WASHINGTON - When President Bush breaks ground today for a new Walter Reed National Military Medical Center in Maryland, Phil Alperson may be thinking about how Route 355 is going to handle the thousands of additional staff, patients and visitors the hospital is expected to draw each day.
"You cannot increase the personnel ... by one-third, or double the hospital load to nearly 1 million visits to the campus each year, without having a significant impact on traffic and congestion outside the fence," said Alperson, an aide to Montgomery County Executive Isiah Leggett. "If a doctor or emergency vehicle can't access the campus in a timely manner because they are mired in gridlock, then we will have let down the very people this mission is supposed to serve."
The National Naval Medical Center in Bethesda, where the new Walter Reed is to be built, is one of several military installations in the state set to grow in the nationwide base realignment and closure process known as BRAC. But with a 2011 deadline to complete the moves, local and state officials say, the federal government has not provided enough support to communities around the new Walter Reed, Aberdeen Proving Ground in Harford County and Fort Meade in Anne Arundel County. The 28,000 new families they are expected to bring will need roads, utilities and schools.
"What is happening with BRAC in terms of its impact on local communities is that we have an unfunded federal mandate," said Sen. Barbara A. Mikulski. "The Bush administration's budget requests are both spartan and skimpy."
Maryland officials lobbied for the base expansions, which are projected to bring 60,000 jobs and pump billions of dollars into the state economy. But now, some say, budget battles in Washington and bureaucracy at the Pentagon are frustrating efforts to accommodate the rapid growth.
Mikulski said Bush is underfunding Impact Aid, the federal program that pays local school districts to educate children who live on military bases. Alperson, the Montgomery County BRAC coordinator, said the Pentagon should have planned for improvements to Route 355 and a nearby Metro station "long ago." Karen Holt, who represents seven counties in Maryland, Pennsylvania and Delaware affected by the expansion of the Aberdeen Proving Ground, said she can "hear that clock ticking."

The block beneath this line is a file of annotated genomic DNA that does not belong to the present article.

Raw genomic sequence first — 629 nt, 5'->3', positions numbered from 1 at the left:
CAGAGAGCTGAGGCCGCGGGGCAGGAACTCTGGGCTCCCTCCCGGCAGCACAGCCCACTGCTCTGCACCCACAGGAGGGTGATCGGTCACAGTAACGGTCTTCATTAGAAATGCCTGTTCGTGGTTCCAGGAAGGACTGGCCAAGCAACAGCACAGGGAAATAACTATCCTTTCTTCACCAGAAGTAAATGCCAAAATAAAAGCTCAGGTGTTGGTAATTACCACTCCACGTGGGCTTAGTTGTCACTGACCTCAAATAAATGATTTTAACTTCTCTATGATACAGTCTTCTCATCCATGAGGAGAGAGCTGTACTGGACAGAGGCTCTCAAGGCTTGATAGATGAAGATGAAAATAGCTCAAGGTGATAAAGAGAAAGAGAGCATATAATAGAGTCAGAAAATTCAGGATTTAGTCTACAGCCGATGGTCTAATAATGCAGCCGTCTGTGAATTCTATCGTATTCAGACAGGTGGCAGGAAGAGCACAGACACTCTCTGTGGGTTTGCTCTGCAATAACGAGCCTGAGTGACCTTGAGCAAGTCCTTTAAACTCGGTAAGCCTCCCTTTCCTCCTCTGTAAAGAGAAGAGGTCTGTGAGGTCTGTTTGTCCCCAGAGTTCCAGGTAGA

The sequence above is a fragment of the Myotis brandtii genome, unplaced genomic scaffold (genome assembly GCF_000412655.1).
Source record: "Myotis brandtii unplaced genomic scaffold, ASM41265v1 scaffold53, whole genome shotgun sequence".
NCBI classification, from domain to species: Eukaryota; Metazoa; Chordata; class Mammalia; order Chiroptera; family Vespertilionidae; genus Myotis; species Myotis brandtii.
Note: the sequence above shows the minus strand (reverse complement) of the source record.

"None of the projects can be done overnight," said Holt, regional BRAC manager for the Chesapeake Science and Security Corridor. "You talk about improvements of roads and intersections - we can't afford to wait until 2010. ... We're beyond that halfway point to when BRAC has to be fully implemented by law."
In a survey of 20 communities nationwide that the Defense Department expects to be "substantially and seriously impacted" by base expansions, more than half expressed concerns about the level of information they have received about the newcomers and their needs, the Government Accountability Office reported last month. The congressional watchdog concluded that "high-level leadership" is needed "to help communities address challenges caused by DoD-related growth."
Officials in Maryland, which placed Aberdeen, Fort Meade and Walter Reed in that Top 20, say getting information hasn't been much of a problem. The Office of Economic Adjustment, a Pentagon agency, has given the state millions of dollars to study the effects of BRAC.
"The challenges obviously come when planning has to translate into bricks and mortar," Holt said.
Last fall, the state identified 26 transportation projects totaling $1.6 billion to help ease the flow of traffic around the growing installations, which also include Fort Detrick in Frederick and Andrews Air Force Base in Prince George's County. Most of the money is expected to come from the state.
Maryland's congressional delegation managed $15.36 million in BRAC-related earmarks last year - money to buy more locomotives for the MARC commuter rail system, improve access to Aberdeen Proving Ground and develop a new transit center at Fort Meade. But with the odds of Congress completing the appropriations process during this election season growing slim, members may not get the chance at a similar haul until next year.
"Our two senators and congressional delegation are working very hard to get as much as possible as soon as possible," said J. Michael Hayes, the former Marine Corps general who serves as director of federal and military affairs for the state Department of Business and Economic Development. "But the fact is that it's probably going to take longer than we would desire. We are looking at all kinds of interim solutions."
In Anne Arundel, for example, Bob Lieb calls the widening of Route 175 "the ultimate solution" to congestion around Fort Meade. The cost of the work has been estimated in the hundreds of millions of dollars.